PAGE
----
Watch this space for the next move.


We have been notified of the death, on January 20, of Elena Taskova, who joined the La Scala orchestra in 1973 and played for quarter of a century. Her husband Petko Radev (pictured), a fellow-Bulgarian who died in 2018, was principal clarinet.

Elena was 86.


Elaine Keillor was the first woman at the University of Toronto to gain a doctorate in musicology.

That was back in 1976.

Elaine spent her entire career researching the music of her native Canada.

She has just given $1 million to continue that research at her alma mater.

Read here.

The Irish soprano Cara O’Sullivan sang her first major role – Donna Anna in Don Giovanni – after coaching from Dame Joan Sutherland at Welsh National Opera in 1996. She went on to make acclaimed appearances in England, France, Belgium and Australia.

Cara retired from singing in 2018 after being diagnosed with early onset dementia. She died yesterday, at home in Cork.

Irish National Opera’s artistic director Fergus Sheil writes:

The untimely passing of soprano Cara O’Sullivan today (26 January) has robbed Ireland of one of its greatest operatic talents. Cara possessed a voice of pure beauty. She had virtuosic skills and when she unleashed her vocal fireworks, she made time stand still.

Cara’s voice had a liquidity and flexibility that could tackle some of the most demanding and glistening soprano repertoire. But her voice was only part of the attraction. Cara had a warmth to her personality that never failed to draw in audiences. She knew how to command attention, she strode onto the stage as though it were her own kingdom and she fed off the audience’s rapt responses.

Cara was a perfectionist. She was as demanding of herself as she was of all those around her. She commanded huge respect within the world of opera professionals. Cara enjoyed a successful career, but never took it for granted. She worked hard, prepared meticulously and continually sought to develop herself. Her reward was the adulation her fans offered her.

Her career and her life were cut short by the early onset of dementia. In the midst of this devastating news, her friends in the opera world and her fans mourn her loss, but we will also take a moment to celebrate the huge joy that her life brought.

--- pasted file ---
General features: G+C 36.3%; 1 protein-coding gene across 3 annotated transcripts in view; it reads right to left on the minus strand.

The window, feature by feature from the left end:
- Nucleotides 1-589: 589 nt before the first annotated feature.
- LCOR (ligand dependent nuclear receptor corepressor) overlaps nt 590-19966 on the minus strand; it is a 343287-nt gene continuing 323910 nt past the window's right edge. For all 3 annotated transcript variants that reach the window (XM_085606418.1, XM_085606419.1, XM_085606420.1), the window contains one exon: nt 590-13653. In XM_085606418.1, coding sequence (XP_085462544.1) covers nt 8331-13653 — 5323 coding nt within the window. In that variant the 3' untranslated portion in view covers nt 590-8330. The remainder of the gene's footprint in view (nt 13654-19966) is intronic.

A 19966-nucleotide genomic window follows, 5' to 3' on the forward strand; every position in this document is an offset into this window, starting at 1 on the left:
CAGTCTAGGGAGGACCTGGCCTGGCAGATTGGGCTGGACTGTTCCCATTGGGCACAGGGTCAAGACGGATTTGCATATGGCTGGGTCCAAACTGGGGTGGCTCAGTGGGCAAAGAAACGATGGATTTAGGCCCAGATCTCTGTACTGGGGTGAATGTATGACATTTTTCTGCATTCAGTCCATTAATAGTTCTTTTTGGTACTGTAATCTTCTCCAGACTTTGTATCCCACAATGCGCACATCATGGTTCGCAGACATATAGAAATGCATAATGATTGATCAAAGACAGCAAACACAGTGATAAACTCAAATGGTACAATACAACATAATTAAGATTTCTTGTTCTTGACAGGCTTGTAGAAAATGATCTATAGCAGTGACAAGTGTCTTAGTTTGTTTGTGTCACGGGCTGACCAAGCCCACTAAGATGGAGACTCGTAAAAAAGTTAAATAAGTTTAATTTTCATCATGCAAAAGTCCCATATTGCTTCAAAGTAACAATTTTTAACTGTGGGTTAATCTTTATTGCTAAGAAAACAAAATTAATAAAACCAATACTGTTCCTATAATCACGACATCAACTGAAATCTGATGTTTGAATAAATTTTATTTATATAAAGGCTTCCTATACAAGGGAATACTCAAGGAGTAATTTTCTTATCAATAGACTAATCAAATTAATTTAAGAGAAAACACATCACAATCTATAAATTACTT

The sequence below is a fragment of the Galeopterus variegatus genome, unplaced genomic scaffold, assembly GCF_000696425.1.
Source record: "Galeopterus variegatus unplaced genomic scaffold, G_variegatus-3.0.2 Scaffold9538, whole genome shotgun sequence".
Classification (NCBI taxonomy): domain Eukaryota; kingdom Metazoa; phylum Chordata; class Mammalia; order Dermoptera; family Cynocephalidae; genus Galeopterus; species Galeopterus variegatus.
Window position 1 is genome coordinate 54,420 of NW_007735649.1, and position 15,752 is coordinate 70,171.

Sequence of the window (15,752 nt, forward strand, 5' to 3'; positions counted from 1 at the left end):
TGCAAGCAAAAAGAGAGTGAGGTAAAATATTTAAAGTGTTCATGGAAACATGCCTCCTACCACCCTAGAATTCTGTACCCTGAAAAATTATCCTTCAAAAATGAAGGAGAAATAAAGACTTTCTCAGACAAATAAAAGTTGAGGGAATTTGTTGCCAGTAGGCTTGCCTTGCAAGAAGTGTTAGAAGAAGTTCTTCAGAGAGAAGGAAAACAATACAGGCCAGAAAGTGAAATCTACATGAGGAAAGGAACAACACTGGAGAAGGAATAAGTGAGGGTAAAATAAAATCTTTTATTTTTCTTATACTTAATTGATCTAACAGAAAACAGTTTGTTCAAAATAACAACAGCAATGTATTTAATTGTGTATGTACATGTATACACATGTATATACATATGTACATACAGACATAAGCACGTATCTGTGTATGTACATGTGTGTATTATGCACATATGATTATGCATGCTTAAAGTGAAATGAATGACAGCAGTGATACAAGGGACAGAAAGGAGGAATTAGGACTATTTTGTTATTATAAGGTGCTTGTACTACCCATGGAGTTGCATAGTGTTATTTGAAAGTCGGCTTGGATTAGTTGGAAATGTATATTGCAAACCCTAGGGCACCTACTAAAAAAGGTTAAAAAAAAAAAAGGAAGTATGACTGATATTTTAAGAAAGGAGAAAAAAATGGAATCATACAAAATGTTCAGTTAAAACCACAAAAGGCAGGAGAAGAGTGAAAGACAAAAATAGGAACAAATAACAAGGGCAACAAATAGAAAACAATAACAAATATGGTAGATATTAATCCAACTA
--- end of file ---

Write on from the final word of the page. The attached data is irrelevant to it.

If the name Marta Gardolińska sounds familiar it’s because the Polish musician, 32, has served for the past three years as Young Conductor in Association at the decidedly unglitzy Bournemouth Symphony Orchestra.

Two years ago, she was talent-spotted by a London management company.

This morning she was announced as music director of the Opéra national de Lorraine, starting in September.

She will conduct there ten weeks a year. Marta says: ‘It fills me with pride that I will get to shape the cultural life of a place that was strongly shaped by a former Polish king, Stanisław Leszczyński. I hope to give the best possible representation of Polish culture here in Nancy.’

Before joining Bournemouth Marta was a singer in Vienna’s Arnold Schoenberg Chorus.

News of her appointment is making headlines in Poland.

It’s a lovely story, worthy of the Netflix series Call My Agent (Dix Pour Cent).

The Encore Musicians booking platform has come up with some alarming analysis in a new survey.

76% of musicians said Brexit travel restrictions will stop them performing again in Europe;

40% said they have already had to cancel events specifically because of Brexit;

91% said Brexit will have a negative impact on their livelihood;

The survey involved 452 musicians, most of them classical.

It appears that classical sector will be hit worst: With average annual earnings of £5,713, classical musicians who performed in Europe in 2019 earned the most of any genre. Jazz musicians earned the least on average, taking home on average £3,402.

More details here.